Parliaments or legislatures are considered the keystone of democratic governance. In fact, authors like Lijphart consider that ‘Legislatures should probably be regarded as the most important institutions in a democracy’ (Lijphart, 1994: ix). They perform key actions in polities and they have one core-defining function: they give assent, on behalf of a political community, that extends beyond the executive authority, to binding measures of public policy (Norton, 1990), even though parliaments vary substantially in terms of their functions.
Despite the formal and theoretical importance of parliaments and their roles in representative democracies, several opinion polls have been showing signs of apathy, disaffection and political discontent mong European citizens regarding political institutions, in general and in specific parliaments (Hibbing andTheiss-Morse, 1995, 2001; Inglehart, 1999; Norris, 1999; Dalton 1999; Pharr, Putnam and Dalton, 2000, 2004; Torcal and Montero, 2006). Although the public remoteness and alienation from the formal democratic process has never been more acute, the public access to parliament has never been greater (Coleman, 2004:1). This paradox of contemporary politics along with the signs of apathy, disaffection and political discontent have forced institutions and political actors to rethink and re-evaluate their current practices and seek new approaches to connect with citizens.
A recent and growing body of literature has looked to Internet and Information and Communication Technologies (ICT) as important tools in the relationship between political institutions and public society. In fact, the last decades have been characterized by the emergence of the information age (Castells, 1999) and by changes enhanced by ICT, where the Internet “plays an increasingly important role in communicating and forming public opinion” (Leston-Bandeira, 2009:13). Understanding how a central political institution such as the parliament uses the internet is therefore crucial to address some of the challenges faced by today’s democracies (Leston-Bandeira, 2009). Considering this, internet and other technology related tools could lead the way to rejuvenate parliaments and strengthen relations between them and citizens.
This paper seeks to make the case for the importance of parliaments under the opportunities brought by the emergence of the information age, arguing that technological developments could allow parliaments to engage more effectively with public and improve the way they work in order to become more genuinely representative of their electorates, more accessible and accountable to them, more open and transparent in their procedures, and more effective in their key tasks of legislation and oversight of government.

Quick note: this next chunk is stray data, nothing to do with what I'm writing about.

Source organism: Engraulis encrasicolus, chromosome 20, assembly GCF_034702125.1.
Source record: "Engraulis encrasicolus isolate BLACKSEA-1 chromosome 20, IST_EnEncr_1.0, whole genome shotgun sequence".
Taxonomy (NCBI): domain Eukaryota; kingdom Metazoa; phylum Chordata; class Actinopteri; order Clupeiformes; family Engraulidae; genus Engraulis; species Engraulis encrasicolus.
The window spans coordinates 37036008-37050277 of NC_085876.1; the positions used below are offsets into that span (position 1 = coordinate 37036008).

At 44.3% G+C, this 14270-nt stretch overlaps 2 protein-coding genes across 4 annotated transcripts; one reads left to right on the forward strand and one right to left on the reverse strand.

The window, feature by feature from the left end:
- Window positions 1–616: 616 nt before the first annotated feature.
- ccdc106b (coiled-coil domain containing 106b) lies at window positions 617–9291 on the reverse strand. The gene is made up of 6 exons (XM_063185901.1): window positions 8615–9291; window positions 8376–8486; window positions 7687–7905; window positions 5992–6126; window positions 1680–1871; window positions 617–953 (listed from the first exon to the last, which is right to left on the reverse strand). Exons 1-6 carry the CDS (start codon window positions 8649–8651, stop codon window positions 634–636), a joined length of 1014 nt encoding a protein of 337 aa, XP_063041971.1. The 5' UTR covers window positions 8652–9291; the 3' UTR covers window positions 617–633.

Today several indicators require us to pay attention to how political institutions are using the internet. First, we know that all European parliaments (along with other public and political institutions) belonging to EU are working online, at least in one of multiple online platforms (website, Facebook or Twitter). There was an evolution since the beginning of the millennium: while 57% of 179 national parliaments worldwide which were analyzed by Norris (2001) had a website, that number increased to 97% in 2006. Second, recent data show that European citizens are know more integrated online than ever before. Almost two-thirds (65%) of the EU population used the internet daily in 2014, compared with less than a third (31%) in 2006. Recent data, from November 2015, shows a 79,3% of Internet penetration in EU population, which it is also testified by the amount of internet users – 402,937,674 and 236,230,000 Facebook subscriptions. Thirdly, despite the limited experience to date, several experts, politicians, government officials and policy advisors recognize new ICTs to be powerful tools for enhancing citizen engagement in public policy-making (Coleman and Norris, 2005).
Therefore, nowadays, the question we need to ask is not about whichparliaments are online or even about how parliaments will be affected by the internet, as if new technologies are an irresistible extrinsic force (Coleman, Taylor and Van De Donk, 1990), but how are parliaments using internet and ICT in the service of enhancing and evolving the process of democratic representation? How are they using these tools to strengthen the relationship between them and citizens and to promote citizens engagement?
Paper to be presented at the 24th World Congress of Political Science, Poznań, Poland.